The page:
Role: ConceptualizationRole: Data curationRole: Formal analysisRole: InvestigationRole: MethodologyRole: ResourcesRole: SoftwareRole: ValidationRole: VisualizationRole: Writing - original draftRole: Writing - review & editing
                Role: ConceptualizationRole: Data curationRole: MethodologyRole: Project administrationRole: SupervisionRole: ValidationRole: VisualizationRole: Writing - original draft
                Role: Formal analysisRole: InvestigationRole: MethodologyRole: SoftwareRole: VisualizationRole: Writing - original draftRole: Writing - review & editing
                Role: Formal analysisRole: VisualizationRole: Writing - review & editing
                Role: ConceptualizationRole: Formal analysisRole: InvestigationRole: MethodologyRole: Writing - review & editing
                Role: Data curationRole: Formal analysisRole: InvestigationRole: MethodologyRole: ResourcesRole: ValidationRole: Writing - review & editing
                Role: MethodologyRole: Writing - review & editing
                Role: ConceptualizationRole: Writing - original draftRole: Writing - review & editing
                Role: ValidationRole: Writing - review & editing
                Role: ValidationRole: Writing - review & editing
                Role: ConceptualizationRole: MethodologyRole: SoftwareRole: VisualizationRole: Writing - review & editing
                Role: ConceptualizationRole: Writing - original draftRole: Writing - review & editing
                Role: ConceptualizationRole: MethodologyRole: Writing - review & editing
                Role: ConceptualizationRole: Formal analysisRole: Writing - review & editing
                Role: ValidationRole: Writing - review & editing
                Role: Investigation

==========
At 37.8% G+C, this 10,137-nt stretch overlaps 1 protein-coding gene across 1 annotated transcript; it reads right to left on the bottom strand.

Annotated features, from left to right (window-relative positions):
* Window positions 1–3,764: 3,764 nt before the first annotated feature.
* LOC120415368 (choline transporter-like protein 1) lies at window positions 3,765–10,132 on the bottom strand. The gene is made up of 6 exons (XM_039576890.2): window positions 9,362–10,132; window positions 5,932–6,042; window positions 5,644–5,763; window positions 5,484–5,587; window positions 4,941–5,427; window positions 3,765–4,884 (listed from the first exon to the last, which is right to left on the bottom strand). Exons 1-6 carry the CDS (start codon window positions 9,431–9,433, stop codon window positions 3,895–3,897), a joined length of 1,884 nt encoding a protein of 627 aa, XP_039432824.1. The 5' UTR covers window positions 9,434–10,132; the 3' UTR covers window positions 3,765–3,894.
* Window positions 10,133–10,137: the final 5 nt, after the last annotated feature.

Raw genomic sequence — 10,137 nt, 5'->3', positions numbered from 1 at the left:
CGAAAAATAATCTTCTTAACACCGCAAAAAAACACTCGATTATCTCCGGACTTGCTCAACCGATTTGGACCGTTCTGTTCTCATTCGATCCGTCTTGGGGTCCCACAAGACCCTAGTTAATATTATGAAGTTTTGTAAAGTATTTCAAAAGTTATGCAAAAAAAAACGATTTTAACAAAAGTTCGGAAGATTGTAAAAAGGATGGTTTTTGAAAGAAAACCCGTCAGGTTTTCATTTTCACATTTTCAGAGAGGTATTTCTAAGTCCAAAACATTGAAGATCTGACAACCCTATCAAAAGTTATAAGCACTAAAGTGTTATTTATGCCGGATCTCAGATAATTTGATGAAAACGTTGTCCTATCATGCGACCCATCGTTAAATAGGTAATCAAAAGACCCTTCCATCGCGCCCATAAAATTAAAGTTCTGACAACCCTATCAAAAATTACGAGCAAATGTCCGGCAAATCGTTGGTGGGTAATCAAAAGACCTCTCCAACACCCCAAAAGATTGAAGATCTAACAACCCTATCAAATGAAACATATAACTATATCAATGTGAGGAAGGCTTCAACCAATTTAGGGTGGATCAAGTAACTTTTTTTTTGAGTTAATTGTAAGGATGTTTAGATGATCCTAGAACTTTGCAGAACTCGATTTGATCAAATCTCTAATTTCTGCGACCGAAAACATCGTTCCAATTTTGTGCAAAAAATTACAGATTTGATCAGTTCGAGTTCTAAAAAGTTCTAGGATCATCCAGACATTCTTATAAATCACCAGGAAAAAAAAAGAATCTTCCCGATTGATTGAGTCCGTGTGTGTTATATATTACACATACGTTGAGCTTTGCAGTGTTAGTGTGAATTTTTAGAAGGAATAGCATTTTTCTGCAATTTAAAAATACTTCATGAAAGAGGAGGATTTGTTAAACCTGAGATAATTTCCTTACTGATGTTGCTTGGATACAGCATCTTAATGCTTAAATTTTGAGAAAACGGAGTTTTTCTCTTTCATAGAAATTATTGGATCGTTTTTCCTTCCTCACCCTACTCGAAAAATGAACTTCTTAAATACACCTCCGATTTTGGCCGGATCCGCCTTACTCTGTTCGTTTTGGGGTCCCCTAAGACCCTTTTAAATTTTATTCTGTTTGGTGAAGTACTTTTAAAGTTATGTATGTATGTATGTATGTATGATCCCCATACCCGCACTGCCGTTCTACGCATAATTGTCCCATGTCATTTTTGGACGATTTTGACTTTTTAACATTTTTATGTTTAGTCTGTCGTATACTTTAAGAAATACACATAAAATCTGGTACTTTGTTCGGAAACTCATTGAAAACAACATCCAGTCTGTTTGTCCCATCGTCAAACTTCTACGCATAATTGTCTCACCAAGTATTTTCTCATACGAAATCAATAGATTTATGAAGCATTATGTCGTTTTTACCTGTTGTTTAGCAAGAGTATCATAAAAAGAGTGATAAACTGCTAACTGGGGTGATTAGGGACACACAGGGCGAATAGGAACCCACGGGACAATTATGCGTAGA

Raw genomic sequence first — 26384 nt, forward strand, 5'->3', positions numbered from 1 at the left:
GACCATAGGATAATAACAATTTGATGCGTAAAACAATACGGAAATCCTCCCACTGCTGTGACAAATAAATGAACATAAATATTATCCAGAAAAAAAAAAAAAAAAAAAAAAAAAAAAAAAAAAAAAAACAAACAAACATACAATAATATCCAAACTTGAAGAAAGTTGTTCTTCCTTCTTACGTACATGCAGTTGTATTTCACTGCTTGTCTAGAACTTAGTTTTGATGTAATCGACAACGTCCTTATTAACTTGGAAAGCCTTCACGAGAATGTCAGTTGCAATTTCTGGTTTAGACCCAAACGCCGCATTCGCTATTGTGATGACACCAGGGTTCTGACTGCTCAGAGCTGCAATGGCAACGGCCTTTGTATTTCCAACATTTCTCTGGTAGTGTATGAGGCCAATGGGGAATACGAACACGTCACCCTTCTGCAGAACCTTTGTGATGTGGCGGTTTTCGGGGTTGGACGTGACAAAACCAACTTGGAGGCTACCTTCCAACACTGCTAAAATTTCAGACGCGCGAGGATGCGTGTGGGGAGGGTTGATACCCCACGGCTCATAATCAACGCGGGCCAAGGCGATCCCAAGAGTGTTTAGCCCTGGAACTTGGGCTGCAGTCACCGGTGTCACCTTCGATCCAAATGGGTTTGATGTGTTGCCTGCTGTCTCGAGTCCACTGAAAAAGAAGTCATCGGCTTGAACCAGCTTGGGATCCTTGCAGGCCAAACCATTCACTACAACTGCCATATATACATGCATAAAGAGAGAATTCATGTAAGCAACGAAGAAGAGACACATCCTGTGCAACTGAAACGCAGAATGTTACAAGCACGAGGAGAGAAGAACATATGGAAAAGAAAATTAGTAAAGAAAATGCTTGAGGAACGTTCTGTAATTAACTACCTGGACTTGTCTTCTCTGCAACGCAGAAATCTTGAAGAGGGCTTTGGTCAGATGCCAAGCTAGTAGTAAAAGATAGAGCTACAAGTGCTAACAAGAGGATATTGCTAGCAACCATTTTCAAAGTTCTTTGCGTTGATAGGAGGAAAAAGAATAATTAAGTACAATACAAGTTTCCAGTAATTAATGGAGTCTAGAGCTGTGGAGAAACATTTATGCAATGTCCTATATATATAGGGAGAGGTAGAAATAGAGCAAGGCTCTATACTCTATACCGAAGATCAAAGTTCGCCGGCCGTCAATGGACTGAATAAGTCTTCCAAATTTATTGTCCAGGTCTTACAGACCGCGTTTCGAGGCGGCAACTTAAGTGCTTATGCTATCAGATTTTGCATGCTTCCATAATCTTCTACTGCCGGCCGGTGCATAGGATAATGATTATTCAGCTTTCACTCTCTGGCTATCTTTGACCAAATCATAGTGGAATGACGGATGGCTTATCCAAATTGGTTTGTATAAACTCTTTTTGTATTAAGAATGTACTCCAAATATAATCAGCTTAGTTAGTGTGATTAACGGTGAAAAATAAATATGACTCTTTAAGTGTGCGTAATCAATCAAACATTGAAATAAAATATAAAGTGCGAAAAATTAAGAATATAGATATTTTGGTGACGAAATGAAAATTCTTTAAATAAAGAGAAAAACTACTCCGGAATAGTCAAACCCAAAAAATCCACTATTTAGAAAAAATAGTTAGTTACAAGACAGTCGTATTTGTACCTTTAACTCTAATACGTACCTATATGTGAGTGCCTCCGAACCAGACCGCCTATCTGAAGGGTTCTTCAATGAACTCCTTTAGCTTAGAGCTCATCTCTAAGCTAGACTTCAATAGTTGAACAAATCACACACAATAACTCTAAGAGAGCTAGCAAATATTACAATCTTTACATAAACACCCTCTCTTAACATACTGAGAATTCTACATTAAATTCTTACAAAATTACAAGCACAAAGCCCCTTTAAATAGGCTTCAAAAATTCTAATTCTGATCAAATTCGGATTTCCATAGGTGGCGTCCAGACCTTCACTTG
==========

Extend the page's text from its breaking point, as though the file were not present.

Role: ValidationRole: Writing - review & editing
                Role: ValidationRole: Writing - review & editing
                Role: ValidationRole: Writing - review & editing
                Role: ConceptualizationRole: Writing - review & editing
                Role: ConceptualizationRole: Funding acquisitionRole: InvestigationRole: ResourcesRole: SupervisionRole: ValidationRole: Writing - review & editing
                Role: ConceptualizationRole: Formal analysisRole: MethodologyRole: Project administrationRole: SoftwareRole: SupervisionRole: ValidationRole: VisualizationRole: Writing - original draftRole: Writing - review & editing
                Journal
                Sci Adv
                Sci Adv
                sciadv
                advances
                Science Advances
                American Association for the Advancement of Science
                2375-2548
                September 2022
                28 September 2022
                : 8
                : 39
                Affiliations
                [ 1 ]Beijing SHRIMP Center, Institute of Geology, Chinese Academy of Geological Sciences, Beijing 100037, China.
                [ 2 ]Planetary Science Institute, School of Earth Sciences, China University of Geosciences, Wuhan 430074, China.
                [ 3 ]Research School of Earth Sciences, The Australian National University, Canberra, ACT 2601 Australia.
                [ 4 ]School of Earth and Planetary Sciences, Curtin University, GPO Box U1987, Perth, WA 6845, Australia.
                [ 5 ]Department of Geological Sciences, University of Colorado Boulder, Boulder, CO 80309, USA.